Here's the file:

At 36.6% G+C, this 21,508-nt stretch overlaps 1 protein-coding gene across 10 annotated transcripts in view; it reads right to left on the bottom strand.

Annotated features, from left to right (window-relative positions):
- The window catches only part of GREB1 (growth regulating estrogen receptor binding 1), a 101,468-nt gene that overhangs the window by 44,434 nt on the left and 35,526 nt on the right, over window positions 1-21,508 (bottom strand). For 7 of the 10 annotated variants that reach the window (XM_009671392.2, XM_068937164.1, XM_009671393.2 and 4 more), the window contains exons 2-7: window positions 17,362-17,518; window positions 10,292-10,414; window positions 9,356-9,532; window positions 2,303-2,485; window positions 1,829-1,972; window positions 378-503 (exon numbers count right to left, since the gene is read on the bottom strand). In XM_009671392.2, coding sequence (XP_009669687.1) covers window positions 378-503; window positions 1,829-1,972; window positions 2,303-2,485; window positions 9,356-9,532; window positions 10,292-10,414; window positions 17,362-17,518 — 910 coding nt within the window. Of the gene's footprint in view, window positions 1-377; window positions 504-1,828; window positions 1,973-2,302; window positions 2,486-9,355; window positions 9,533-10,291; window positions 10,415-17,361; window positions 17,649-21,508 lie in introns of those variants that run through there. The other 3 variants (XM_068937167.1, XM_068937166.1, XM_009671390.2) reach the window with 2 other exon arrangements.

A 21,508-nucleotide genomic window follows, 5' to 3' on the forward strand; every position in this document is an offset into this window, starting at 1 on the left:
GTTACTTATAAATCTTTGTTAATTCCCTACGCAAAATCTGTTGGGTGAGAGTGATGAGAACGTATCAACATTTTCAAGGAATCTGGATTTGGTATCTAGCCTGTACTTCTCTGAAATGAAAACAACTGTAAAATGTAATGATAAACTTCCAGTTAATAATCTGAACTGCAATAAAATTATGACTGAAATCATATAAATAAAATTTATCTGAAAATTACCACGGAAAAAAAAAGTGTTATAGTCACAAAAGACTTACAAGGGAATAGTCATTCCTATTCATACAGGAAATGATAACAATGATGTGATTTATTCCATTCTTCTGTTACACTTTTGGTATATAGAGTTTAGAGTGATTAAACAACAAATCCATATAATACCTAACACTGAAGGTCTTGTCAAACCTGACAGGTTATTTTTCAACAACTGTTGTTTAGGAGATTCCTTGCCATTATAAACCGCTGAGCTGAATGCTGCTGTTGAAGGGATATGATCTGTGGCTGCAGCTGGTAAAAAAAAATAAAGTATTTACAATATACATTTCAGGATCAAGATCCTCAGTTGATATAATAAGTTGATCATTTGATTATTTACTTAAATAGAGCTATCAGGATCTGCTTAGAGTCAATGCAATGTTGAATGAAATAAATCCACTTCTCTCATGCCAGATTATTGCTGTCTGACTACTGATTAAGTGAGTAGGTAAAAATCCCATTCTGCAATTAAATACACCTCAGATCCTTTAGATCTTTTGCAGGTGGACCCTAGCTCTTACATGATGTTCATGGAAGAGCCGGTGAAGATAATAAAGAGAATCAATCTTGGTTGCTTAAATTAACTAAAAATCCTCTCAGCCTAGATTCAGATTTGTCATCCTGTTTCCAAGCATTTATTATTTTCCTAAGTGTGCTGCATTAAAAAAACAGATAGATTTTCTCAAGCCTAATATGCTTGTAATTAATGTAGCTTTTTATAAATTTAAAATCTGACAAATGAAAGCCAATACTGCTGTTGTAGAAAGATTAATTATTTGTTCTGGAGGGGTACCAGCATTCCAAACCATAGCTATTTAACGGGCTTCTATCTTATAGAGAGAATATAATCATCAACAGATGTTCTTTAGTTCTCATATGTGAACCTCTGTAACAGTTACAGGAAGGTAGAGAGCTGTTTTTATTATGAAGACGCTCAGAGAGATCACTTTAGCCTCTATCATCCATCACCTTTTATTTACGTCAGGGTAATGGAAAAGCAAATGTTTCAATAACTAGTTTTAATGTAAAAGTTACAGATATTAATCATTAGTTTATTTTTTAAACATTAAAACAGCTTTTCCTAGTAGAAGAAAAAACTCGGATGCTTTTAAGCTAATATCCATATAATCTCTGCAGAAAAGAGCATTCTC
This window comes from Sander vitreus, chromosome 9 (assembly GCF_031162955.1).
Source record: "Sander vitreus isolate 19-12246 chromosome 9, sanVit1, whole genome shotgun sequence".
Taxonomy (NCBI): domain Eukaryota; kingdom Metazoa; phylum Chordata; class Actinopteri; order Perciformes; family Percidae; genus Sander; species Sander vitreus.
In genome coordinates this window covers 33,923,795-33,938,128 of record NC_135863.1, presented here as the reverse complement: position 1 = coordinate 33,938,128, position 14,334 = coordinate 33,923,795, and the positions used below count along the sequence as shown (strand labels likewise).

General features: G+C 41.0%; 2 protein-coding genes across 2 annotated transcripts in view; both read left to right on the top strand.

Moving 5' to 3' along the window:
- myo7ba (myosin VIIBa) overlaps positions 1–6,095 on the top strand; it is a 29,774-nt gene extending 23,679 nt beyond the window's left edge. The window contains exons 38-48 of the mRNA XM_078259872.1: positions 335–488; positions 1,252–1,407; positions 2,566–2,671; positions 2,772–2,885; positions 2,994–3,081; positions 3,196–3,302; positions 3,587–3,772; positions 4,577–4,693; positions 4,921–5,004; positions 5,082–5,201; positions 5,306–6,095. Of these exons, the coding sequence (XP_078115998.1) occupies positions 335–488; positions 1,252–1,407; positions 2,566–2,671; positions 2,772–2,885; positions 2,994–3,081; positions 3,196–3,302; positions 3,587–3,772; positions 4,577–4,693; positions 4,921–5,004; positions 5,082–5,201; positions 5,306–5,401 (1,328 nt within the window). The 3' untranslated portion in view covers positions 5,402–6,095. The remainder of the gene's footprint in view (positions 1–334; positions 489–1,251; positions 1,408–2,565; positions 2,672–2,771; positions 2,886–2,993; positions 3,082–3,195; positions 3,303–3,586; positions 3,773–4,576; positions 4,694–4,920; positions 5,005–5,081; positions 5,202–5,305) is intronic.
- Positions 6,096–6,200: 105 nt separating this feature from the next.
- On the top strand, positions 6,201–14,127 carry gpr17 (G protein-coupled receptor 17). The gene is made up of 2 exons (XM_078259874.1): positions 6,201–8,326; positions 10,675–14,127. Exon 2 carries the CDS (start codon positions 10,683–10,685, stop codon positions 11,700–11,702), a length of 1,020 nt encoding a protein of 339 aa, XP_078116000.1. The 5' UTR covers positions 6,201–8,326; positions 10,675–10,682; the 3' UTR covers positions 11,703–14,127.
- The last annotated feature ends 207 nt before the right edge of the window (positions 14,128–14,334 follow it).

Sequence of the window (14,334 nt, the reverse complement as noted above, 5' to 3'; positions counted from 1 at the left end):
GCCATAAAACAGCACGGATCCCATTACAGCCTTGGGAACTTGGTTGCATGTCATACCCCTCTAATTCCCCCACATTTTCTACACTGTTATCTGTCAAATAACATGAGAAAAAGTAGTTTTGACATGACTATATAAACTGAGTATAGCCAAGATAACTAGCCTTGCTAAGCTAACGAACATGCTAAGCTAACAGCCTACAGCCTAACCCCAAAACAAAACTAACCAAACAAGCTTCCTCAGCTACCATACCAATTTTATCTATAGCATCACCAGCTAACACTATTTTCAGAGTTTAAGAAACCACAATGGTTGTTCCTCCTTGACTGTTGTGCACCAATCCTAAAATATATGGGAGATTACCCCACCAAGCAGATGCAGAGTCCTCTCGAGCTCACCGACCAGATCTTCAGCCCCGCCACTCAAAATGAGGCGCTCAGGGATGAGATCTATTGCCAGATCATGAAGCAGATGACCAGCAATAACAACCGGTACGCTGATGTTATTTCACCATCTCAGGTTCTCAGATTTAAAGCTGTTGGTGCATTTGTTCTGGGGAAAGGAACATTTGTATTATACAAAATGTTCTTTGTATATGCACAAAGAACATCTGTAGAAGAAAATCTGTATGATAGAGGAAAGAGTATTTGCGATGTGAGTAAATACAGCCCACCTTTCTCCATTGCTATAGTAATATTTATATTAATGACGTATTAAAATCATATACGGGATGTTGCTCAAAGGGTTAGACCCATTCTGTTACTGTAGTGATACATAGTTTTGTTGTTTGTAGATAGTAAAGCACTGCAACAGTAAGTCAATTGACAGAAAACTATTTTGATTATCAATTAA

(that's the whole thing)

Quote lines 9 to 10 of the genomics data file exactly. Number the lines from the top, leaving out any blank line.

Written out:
In genome coordinates this window covers 33,923,795-33,938,128 of record NC_135863.1, presented here as the reverse complement: position 1 = coordinate 33,938,128, position 14,334 = coordinate 33,923,795, and the positions used below count along the sequence as shown (strand labels likewise).

General features: G+C 41.0%; 2 protein-coding genes across 2 annotated transcripts in view; both read left to right on the top strand.